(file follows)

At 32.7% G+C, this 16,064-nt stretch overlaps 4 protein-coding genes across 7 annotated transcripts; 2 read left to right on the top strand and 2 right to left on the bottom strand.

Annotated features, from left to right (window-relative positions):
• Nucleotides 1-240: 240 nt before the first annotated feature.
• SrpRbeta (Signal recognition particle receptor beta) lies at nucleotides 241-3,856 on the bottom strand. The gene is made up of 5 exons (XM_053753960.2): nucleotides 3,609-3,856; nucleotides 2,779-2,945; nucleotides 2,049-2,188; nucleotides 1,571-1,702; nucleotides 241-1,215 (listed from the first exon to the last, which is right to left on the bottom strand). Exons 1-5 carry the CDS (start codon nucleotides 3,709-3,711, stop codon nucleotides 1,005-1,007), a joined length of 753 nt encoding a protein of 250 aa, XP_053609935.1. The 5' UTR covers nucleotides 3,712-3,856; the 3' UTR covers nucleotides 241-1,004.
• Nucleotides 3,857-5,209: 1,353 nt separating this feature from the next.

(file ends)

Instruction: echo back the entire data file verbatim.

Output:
At 32.7% G+C, this 16,064-nt stretch overlaps 4 protein-coding genes across 7 annotated transcripts; 2 read left to right on the top strand and 2 right to left on the bottom strand.

Annotated features, from left to right (window-relative positions):
• Nucleotides 1-240: 240 nt before the first annotated feature.
• SrpRbeta (Signal recognition particle receptor beta) lies at nucleotides 241-3,856 on the bottom strand. The gene is made up of 5 exons (XM_053753960.2): nucleotides 3,609-3,856; nucleotides 2,779-2,945; nucleotides 2,049-2,188; nucleotides 1,571-1,702; nucleotides 241-1,215 (listed from the first exon to the last, which is right to left on the bottom strand). Exons 1-5 carry the CDS (start codon nucleotides 3,709-3,711, stop codon nucleotides 1,005-1,007), a joined length of 753 nt encoding a protein of 250 aa, XP_053609935.1. The 5' UTR covers nucleotides 3,712-3,856; the 3' UTR covers nucleotides 241-1,004.
• Nucleotides 3,857-5,209: 1,353 nt separating this feature from the next.